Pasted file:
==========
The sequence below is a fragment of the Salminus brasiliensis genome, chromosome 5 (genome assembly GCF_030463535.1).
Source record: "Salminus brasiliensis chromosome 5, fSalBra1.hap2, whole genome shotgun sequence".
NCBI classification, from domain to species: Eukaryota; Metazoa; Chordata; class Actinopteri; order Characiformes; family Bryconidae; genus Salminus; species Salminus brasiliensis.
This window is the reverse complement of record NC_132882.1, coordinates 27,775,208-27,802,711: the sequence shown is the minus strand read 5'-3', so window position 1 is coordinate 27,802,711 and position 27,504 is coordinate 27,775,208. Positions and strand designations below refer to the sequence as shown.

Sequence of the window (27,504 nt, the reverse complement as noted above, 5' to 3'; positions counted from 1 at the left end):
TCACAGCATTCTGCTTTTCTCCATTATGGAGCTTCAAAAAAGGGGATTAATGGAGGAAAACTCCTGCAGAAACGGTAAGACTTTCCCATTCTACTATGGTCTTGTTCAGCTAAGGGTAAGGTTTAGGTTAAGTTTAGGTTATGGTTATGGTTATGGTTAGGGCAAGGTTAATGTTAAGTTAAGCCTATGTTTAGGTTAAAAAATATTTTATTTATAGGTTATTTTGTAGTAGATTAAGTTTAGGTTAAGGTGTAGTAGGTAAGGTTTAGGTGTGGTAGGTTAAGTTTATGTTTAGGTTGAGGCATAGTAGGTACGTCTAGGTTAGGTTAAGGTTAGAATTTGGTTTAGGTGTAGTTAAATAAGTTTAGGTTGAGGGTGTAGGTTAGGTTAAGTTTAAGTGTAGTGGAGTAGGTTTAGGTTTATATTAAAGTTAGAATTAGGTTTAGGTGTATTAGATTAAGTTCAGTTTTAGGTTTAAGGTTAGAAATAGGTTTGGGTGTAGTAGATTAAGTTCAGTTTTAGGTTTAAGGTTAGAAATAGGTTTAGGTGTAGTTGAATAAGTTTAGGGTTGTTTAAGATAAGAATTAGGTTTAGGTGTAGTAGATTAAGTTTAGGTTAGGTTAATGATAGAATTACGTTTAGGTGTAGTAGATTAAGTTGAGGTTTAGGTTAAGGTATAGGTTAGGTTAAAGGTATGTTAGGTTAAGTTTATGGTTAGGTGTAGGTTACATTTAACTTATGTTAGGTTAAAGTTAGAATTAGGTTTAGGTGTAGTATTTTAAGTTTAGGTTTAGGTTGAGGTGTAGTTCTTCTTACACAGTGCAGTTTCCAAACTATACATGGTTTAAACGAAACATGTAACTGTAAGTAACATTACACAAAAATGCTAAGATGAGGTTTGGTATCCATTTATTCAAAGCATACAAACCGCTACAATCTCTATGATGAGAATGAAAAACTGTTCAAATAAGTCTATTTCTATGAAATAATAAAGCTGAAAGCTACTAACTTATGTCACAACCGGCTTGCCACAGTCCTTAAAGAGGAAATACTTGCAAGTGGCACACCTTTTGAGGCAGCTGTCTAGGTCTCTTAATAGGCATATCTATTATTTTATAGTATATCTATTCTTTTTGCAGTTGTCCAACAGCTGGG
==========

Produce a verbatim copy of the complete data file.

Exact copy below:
The sequence below is a fragment of the Salminus brasiliensis genome, chromosome 5 (genome assembly GCF_030463535.1).
Source record: "Salminus brasiliensis chromosome 5, fSalBra1.hap2, whole genome shotgun sequence".
NCBI classification, from domain to species: Eukaryota; Metazoa; Chordata; class Actinopteri; order Characiformes; family Bryconidae; genus Salminus; species Salminus brasiliensis.
This window is the reverse complement of record NC_132882.1, coordinates 27,775,208-27,802,711: the sequence shown is the minus strand read 5'-3', so window position 1 is coordinate 27,802,711 and position 27,504 is coordinate 27,775,208. Positions and strand designations below refer to the sequence as shown.

Sequence of the window (27,504 nt, the reverse complement as noted above, 5' to 3'; positions counted from 1 at the left end):
TCACAGCATTCTGCTTTTCTCCATTATGGAGCTTCAAAAAAGGGGATTAATGGAGGAAAACTCCTGCAGAAACGGTAAGACTTTCCCATTCTACTATGGTCTTGTTCAGCTAAGGGTAAGGTTTAGGTTAAGTTTAGGTTATGGTTATGGTTATGGTTAGGGCAAGGTTAATGTTAAGTTAAGCCTATGTTTAGGTTAAAAAATATTTTATTTATAGGTTATTTTGTAGTAGATTAAGTTTAGGTTAAGGTGTAGTAGGTAAGGTTTAGGTGTGGTAGGTTAAGTTTATGTTTAGGTTGAGGCATAGTAGGTACGTCTAGGTTAGGTTAAGGTTAGAATTTGGTTTAGGTGTAGTTAAATAAGTTTAGGTTGAGGGTGTAGGTTAGGTTAAGTTTAAGTGTAGTGGAGTAGGTTTAGGTTTATATTAAAGTTAGAATTAGGTTTAGGTGTATTAGATTAAGTTCAGTTTTAGGTTTAAGGTTAGAAATAGGTTTGGGTGTAGTAGATTAAGTTCAGTTTTAGGTTTAAGGTTAGAAATAGGTTTAGGTGTAGTTGAATAAGTTTAGGGTTGTTTAAGATAAGAATTAGGTTTAGGTGTAGTAGATTAAGTTTAGGTTAGGTTAATGATAGAATTACGTTTAGGTGTAGTAGATTAAGTTGAGGTTTAGGTTAAGGTATAGGTTAGGTTAAAGGTATGTTAGGTTAAGTTTATGGTTAGGTGTAGGTTACATTTAACTTATGTTAGGTTAAAGTTAGAATTAGGTTTAGGTGTAGTATTTTAAGTTTAGGTTTAGGTTGAGGTGTAGTTCTTCTTACACAGTGCAGTTTCCAAACTATACATGGTTTAAACGAAACATGTAACTGTAAGTAACATTACACAAAAATGCTAAGATGAGGTTTGGTATCCATTTATTCAAAGCATACAAACCGCTACAATCTCTATGATGAGAATGAAAAACTGTTCAAATAAGTCTATTTCTATGAAATAATAAAGCTGAAAGCTACTAACTTATGTCACAACCGGCTTGCCACAGTCCTTAAAGAGGAAATACTTGCAAGTGGCACACCTTTTGAGGCAGCTGTCTAGGTCTCTTAATAGGCATATCTATTATTTTATAGTATATCTATTCTTTTTGCAGTTGTCCAACAGCTGGG